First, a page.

The narrative rules behind the flashbacks

Within the movie of Citizen Kane, the story of Kane is broken into segments of stories as flashbacks. Each one contributes to the overall narrative of the story by adding their own component, which is an isolated story element. The 6 ‘flashbacks’: 1. News reel flashback, 2. Thatcher’s notebook flashback, 3. Bernstein flashback,  4. Jed Leland’s flashback, 5. Susan’s flashback, and 6.  Raymond’s flashback. Each of these dive into Kane’s background in a different way. Making a general exception for the interview portions and the intro News Reel,  the flashbacks have rules associated that make them not truly flashbacks but help the narrative aspect of the movie plot flow.

To start, the flashbacks do not follow the general rule of thumb of showing only what the person telling the story sees. There are examples within each section that show information that would not be available to the person recounting the story. A mild example of this is when Susan properly recounts the Declaration of Principles, which to her character would not seem that important. To the person interviewing, and us as the audience, we know how important it is and we can see the detail of the page that Susan might not know. Another more profound example of the flashback “breaking the rules” is during Jed Leland’s flashback, where a large section of the flashback involve the confrontation with Gettys, something Jed Leland was not present for. This seems like something unlikely that Kane would explain to Leland. How he receives the information is not important to the story, and it is critical information that we get to the story as a whole. I understand some aspects of breaking the ‘rules’ of flashbacks to get more information for the viewer, but I do not know why they would be so deliberate in having this information be given by someone who obviously should not have this info. Does anyone have a good reason for why Leland would know this or could it be something he made up? I suppose it does not have to be completely true. It could be a fabrication. If he did know the truth, then there are only 4 people he could have learned the truth from and none of them seem likely to tell.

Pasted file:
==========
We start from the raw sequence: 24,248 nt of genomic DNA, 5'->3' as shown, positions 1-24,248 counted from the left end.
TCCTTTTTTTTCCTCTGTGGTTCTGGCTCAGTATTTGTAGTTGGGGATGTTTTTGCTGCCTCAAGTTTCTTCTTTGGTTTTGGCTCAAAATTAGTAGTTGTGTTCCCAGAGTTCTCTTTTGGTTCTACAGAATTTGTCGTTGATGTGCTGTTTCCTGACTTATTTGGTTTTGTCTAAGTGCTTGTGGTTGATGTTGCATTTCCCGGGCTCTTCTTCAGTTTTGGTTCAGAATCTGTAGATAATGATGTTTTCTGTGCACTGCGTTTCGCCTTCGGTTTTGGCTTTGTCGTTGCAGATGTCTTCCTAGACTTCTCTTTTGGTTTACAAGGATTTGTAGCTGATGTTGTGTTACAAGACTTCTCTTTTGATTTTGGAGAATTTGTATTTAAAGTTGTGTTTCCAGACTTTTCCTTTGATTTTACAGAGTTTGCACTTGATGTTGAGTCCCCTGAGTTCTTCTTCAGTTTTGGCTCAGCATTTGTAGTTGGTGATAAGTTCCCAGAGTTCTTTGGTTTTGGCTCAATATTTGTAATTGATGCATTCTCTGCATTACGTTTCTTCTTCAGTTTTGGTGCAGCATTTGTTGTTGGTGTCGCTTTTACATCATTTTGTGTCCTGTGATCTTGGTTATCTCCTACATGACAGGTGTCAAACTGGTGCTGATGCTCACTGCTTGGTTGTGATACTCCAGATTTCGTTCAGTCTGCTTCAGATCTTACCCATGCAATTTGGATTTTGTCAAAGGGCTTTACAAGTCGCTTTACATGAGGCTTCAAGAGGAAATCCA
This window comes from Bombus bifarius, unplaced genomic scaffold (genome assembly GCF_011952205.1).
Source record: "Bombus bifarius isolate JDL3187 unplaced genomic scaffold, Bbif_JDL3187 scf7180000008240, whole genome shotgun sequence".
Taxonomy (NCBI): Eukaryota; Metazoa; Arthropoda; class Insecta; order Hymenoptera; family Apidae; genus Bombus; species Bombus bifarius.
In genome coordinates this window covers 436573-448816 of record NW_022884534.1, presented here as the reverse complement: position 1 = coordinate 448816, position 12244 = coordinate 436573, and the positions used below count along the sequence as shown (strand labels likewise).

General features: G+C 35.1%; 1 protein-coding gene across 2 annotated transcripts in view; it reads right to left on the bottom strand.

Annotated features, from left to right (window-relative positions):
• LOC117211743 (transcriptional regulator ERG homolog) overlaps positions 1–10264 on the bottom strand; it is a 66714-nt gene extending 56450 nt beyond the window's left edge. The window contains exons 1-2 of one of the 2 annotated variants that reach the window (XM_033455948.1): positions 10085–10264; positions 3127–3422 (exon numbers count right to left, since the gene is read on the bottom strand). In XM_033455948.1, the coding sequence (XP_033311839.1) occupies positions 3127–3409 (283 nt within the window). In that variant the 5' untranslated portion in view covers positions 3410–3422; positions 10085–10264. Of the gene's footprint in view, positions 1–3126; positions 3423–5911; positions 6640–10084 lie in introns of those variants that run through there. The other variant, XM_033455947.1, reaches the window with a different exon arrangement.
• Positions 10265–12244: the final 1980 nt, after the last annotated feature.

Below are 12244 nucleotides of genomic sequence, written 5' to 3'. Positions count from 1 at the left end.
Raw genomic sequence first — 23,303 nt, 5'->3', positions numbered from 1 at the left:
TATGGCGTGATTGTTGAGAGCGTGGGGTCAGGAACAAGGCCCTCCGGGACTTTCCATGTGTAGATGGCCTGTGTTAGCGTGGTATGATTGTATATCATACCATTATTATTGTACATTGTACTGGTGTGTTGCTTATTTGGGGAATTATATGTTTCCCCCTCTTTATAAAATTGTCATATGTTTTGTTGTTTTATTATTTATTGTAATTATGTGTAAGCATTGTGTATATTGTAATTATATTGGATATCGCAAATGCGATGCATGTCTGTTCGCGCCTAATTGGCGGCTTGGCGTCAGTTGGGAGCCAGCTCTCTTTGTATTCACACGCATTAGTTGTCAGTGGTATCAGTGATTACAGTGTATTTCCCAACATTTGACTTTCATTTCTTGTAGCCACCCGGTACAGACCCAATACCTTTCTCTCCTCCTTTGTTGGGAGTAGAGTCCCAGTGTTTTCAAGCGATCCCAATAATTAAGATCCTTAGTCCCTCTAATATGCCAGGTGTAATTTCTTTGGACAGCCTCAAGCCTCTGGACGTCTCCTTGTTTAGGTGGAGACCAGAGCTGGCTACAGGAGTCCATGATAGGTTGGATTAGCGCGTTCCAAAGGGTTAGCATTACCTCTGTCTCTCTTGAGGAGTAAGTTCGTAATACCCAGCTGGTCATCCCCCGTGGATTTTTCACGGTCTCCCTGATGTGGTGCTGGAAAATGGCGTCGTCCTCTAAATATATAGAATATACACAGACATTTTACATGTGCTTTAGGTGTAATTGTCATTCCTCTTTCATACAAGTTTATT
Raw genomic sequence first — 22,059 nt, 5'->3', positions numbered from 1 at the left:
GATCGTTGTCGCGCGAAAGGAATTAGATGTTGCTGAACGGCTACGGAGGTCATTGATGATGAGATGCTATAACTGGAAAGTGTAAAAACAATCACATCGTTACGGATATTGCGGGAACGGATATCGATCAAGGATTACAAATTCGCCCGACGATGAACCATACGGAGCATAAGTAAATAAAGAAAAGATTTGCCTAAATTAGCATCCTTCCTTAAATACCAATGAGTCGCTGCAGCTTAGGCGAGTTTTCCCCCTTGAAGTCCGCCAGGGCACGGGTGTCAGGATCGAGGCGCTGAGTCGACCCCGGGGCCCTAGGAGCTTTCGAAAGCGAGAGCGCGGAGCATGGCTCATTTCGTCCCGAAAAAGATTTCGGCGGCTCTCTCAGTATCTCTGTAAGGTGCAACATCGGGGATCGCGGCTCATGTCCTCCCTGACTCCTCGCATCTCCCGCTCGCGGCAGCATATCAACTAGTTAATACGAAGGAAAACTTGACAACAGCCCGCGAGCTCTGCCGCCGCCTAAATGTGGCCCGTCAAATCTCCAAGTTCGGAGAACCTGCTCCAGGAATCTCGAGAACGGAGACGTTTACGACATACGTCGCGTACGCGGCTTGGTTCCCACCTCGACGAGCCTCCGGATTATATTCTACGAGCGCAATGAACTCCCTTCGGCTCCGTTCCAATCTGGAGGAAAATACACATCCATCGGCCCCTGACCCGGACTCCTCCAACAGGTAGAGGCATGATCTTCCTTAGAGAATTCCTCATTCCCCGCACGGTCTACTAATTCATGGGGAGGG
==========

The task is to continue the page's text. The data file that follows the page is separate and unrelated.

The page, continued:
2 comments
  1. I also I was intrigued by the numerous cheats in the flashbacks. It seemed at all times the idea of who Kane truly was is called into question. We can never get a clear and objective narration of who he truly was because such as in real life it’s impossible to completely know who a person is. There’s always information missing that has been lost in translation. It seems to me that the goal here isn’t to highlight the truth about Kane but to make us aware about the discrepancies and distortions that exist in the narrative of his life.

  2. This is something that I was thinking about as well. For each flashback there was definitely a bias in the way that Kane was portrayed. With this in mind, anytime the character having the flashback was not present I interpreted that as another layer of storytelling. In this way the confrontation with Gettys is more biased, and therefore more inaccurate, than pieces of the flashback that included Leland since Leland heard the story from someone else or made it up himself to fill in the blanks. Either way I took these instances as less trustworthy than the others. I realize that this does not answer where the information of the scene definitively came from, but given Leland and Kane’s relationship I would not find it surprising if he just made stories up.

    Someone else to consider may be Thompson. He is the character reading or listening to the stories so we can see them. Could it be in his own imagination that we are seeing the actions play out? Any gaps in a story would be filled in by what he knows, or assumes, happened.

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